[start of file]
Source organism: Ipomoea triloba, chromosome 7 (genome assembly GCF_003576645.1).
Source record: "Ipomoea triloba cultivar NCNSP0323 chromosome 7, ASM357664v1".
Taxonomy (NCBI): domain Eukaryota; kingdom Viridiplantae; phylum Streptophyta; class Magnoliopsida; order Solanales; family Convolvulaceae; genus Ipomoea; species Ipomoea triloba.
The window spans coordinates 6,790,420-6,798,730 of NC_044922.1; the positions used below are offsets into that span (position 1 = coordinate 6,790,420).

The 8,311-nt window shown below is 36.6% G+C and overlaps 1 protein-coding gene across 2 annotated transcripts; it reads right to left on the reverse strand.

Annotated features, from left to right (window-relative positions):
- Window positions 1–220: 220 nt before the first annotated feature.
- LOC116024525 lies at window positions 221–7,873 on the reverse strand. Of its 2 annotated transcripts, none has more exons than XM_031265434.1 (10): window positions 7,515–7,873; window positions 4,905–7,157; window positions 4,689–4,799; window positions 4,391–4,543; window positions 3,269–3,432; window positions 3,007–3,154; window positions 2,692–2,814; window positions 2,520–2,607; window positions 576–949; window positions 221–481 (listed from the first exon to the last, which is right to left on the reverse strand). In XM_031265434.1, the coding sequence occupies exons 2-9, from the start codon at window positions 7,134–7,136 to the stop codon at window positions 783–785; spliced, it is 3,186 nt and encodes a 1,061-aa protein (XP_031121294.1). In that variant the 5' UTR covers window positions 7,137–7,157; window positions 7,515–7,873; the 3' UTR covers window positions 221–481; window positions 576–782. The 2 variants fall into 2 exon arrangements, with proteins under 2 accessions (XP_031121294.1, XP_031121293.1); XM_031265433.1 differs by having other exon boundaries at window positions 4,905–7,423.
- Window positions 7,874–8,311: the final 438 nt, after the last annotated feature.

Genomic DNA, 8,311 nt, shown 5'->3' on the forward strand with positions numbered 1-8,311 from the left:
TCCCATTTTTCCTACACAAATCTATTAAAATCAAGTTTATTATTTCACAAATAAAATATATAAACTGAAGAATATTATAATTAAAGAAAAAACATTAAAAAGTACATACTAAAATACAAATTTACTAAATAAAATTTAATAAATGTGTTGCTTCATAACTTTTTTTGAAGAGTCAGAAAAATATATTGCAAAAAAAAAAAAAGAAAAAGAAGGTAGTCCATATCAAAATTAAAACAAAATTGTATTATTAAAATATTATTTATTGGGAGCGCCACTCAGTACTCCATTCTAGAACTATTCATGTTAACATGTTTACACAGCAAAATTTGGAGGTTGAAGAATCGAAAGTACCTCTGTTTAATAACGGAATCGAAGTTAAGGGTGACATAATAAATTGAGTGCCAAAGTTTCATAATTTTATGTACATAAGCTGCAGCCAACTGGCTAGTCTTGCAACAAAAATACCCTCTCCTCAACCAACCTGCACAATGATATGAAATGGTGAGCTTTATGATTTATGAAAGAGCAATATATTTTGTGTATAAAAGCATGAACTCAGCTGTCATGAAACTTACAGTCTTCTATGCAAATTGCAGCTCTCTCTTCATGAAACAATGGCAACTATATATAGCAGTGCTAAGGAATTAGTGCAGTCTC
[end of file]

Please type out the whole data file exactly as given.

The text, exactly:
Source organism: Ipomoea triloba, chromosome 7 (genome assembly GCF_003576645.1).
Source record: "Ipomoea triloba cultivar NCNSP0323 chromosome 7, ASM357664v1".
Taxonomy (NCBI): domain Eukaryota; kingdom Viridiplantae; phylum Streptophyta; class Magnoliopsida; order Solanales; family Convolvulaceae; genus Ipomoea; species Ipomoea triloba.
The window spans coordinates 6,790,420-6,798,730 of NC_044922.1; the positions used below are offsets into that span (position 1 = coordinate 6,790,420).

The 8,311-nt window shown below is 36.6% G+C and overlaps 1 protein-coding gene across 2 annotated transcripts; it reads right to left on the reverse strand.

Annotated features, from left to right (window-relative positions):
- Window positions 1–220: 220 nt before the first annotated feature.
- LOC116024525 lies at window positions 221–7,873 on the reverse strand. Of its 2 annotated transcripts, none has more exons than XM_031265434.1 (10): window positions 7,515–7,873; window positions 4,905–7,157; window positions 4,689–4,799; window positions 4,391–4,543; window positions 3,269–3,432; window positions 3,007–3,154; window positions 2,692–2,814; window positions 2,520–2,607; window positions 576–949; window positions 221–481 (listed from the first exon to the last, which is right to left on the reverse strand). In XM_031265434.1, the coding sequence occupies exons 2-9, from the start codon at window positions 7,134–7,136 to the stop codon at window positions 783–785; spliced, it is 3,186 nt and encodes a 1,061-aa protein (XP_031121294.1). In that variant the 5' UTR covers window positions 7,137–7,157; window positions 7,515–7,873; the 3' UTR covers window positions 221–481; window positions 576–782. The 2 variants fall into 2 exon arrangements, with proteins under 2 accessions (XP_031121294.1, XP_031121293.1); XM_031265433.1 differs by having other exon boundaries at window positions 4,905–7,423.
- Window positions 7,874–8,311: the final 438 nt, after the last annotated feature.

Genomic DNA, 8,311 nt, shown 5'->3' on the forward strand with positions numbered 1-8,311 from the left:
TCCCATTTTTCCTACACAAATCTATTAAAATCAAGTTTATTATTTCACAAATAAAATATATAAACTGAAGAATATTATAATTAAAGAAAAAACATTAAAAAGTACATACTAAAATACAAATTTACTAAATAAAATTTAATAAATGTGTTGCTTCATAACTTTTTTTGAAGAGTCAGAAAAATATATTGCAAAAAAAAAAAAAGAAAAAGAAGGTAGTCCATATCAAAATTAAAACAAAATTGTATTATTAAAATATTATTTATTGGGAGCGCCACTCAGTACTCCATTCTAGAACTATTCATGTTAACATGTTTACACAGCAAAATTTGGAGGTTGAAGAATCGAAAGTACCTCTGTTTAATAACGGAATCGAAGTTAAGGGTGACATAATAAATTGAGTGCCAAAGTTTCATAATTTTATGTACATAAGCTGCAGCCAACTGGCTAGTCTTGCAACAAAAATACCCTCTCCTCAACCAACCTGCACAATGATATGAAATGGTGAGCTTTATGATTTATGAAAGAGCAATATATTTTGTGTATAAAAGCATGAACTCAGCTGTCATGAAACTTACAGTCTTCTATGCAAATTGCAGCTCTCTCTTCATGAAACAATGGCAACTATATATAGCAGTGCTAAGGAATTAGTGCAGTCTC